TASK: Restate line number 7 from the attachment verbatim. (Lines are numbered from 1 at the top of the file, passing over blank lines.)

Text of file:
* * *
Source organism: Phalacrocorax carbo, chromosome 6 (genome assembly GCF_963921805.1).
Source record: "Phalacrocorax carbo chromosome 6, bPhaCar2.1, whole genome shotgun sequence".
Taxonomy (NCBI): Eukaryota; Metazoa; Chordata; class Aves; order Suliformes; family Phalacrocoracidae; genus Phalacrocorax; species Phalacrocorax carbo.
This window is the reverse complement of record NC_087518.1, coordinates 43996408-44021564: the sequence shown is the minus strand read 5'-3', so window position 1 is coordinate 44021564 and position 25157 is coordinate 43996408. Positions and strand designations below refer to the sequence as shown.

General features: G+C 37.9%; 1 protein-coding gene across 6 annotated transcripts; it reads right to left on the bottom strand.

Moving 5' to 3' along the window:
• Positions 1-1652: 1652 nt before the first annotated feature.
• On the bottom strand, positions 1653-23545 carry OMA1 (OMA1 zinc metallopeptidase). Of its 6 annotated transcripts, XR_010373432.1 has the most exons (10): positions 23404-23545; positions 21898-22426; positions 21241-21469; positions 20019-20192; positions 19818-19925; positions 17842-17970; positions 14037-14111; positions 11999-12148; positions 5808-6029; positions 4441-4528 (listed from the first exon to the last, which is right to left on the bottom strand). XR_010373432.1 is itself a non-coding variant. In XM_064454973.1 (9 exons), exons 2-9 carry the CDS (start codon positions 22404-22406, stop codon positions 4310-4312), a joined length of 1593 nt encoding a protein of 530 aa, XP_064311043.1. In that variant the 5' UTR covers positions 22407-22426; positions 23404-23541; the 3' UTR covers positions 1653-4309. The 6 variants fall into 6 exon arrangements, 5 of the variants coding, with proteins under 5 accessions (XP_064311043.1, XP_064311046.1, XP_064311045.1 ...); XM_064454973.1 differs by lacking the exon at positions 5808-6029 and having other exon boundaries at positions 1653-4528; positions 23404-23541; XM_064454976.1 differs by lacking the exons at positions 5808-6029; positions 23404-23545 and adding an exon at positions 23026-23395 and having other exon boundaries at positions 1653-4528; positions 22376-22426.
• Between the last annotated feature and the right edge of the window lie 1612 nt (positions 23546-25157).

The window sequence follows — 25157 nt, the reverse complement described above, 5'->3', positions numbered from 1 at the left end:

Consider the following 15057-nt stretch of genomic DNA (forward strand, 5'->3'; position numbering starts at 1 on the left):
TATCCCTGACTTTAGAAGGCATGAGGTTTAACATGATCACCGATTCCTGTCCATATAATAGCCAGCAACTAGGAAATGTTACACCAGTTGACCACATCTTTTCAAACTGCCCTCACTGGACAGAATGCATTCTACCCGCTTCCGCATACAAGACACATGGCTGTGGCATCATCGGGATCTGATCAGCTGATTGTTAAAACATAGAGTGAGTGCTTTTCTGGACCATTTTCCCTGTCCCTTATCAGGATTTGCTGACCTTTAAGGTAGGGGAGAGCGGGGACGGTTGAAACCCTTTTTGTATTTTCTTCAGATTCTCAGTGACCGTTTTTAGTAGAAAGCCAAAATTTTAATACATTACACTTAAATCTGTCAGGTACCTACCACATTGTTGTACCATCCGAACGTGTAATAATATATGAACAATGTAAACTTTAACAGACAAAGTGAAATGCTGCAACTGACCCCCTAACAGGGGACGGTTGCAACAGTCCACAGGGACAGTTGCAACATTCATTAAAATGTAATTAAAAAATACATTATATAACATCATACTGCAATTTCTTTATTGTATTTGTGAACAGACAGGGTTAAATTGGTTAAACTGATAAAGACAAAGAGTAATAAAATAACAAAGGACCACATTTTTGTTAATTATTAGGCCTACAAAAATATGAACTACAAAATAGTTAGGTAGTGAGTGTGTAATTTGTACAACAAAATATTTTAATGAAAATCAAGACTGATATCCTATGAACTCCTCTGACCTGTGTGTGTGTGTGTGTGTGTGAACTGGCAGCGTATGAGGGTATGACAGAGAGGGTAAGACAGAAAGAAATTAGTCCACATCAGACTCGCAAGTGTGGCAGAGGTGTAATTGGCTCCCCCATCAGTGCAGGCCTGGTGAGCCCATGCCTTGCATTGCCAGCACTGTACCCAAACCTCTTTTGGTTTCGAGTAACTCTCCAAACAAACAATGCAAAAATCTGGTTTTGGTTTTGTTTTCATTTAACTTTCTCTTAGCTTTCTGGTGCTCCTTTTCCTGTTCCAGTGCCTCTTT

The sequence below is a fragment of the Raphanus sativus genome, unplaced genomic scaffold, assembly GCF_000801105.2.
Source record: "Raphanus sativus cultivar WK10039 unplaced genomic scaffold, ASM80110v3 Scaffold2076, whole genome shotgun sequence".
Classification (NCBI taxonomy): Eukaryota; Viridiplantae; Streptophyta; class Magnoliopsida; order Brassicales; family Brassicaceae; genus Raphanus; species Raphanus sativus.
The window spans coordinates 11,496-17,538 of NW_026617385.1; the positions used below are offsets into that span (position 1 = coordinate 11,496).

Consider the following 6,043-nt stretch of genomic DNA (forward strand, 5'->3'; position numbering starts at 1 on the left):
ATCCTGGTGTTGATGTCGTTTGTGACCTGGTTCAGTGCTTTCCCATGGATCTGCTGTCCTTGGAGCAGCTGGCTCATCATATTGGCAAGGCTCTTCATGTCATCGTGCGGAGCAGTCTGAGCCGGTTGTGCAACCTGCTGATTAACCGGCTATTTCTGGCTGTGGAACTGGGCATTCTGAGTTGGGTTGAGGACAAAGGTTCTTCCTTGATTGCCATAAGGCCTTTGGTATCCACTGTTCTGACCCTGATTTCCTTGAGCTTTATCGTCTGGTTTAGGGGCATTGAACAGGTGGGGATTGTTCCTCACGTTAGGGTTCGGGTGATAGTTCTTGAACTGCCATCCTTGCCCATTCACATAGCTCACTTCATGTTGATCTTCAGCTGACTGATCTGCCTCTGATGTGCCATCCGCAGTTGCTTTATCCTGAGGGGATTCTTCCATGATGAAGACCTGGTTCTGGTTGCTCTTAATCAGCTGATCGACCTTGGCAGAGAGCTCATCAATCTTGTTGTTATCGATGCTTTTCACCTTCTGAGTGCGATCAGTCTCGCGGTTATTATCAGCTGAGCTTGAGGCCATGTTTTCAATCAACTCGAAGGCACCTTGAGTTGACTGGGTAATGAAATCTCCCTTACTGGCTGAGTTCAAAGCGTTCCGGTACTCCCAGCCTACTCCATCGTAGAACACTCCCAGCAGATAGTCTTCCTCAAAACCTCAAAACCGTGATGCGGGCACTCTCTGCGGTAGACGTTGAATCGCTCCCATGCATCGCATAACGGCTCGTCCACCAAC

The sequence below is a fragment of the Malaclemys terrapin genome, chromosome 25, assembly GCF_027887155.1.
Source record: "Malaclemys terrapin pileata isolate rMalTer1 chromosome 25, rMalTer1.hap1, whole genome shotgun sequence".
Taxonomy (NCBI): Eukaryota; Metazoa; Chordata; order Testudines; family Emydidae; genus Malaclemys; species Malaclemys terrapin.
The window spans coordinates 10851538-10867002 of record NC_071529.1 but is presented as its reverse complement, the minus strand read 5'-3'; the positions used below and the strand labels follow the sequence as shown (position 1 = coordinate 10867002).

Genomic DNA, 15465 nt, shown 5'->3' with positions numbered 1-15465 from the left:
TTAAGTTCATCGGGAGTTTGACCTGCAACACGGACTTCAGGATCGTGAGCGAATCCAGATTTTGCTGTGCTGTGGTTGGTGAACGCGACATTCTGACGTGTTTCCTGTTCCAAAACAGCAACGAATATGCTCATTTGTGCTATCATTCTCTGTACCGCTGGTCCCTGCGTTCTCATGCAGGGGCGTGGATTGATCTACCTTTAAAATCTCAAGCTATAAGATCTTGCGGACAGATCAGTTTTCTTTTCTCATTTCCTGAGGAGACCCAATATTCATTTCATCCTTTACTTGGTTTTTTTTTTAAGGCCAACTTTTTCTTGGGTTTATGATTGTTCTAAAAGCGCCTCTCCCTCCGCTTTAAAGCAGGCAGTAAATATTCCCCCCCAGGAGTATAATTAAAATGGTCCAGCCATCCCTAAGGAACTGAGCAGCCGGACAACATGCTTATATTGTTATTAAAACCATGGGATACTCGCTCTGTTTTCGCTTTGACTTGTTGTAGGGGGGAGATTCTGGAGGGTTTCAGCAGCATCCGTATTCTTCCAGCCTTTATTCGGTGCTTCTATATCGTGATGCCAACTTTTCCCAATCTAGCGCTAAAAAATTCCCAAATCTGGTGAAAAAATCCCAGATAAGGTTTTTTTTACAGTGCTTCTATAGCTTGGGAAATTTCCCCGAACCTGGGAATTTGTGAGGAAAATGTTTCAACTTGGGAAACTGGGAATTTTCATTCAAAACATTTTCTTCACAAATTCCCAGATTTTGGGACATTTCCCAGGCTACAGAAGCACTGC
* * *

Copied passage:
• Positions 1-1652: 1652 nt before the first annotated feature.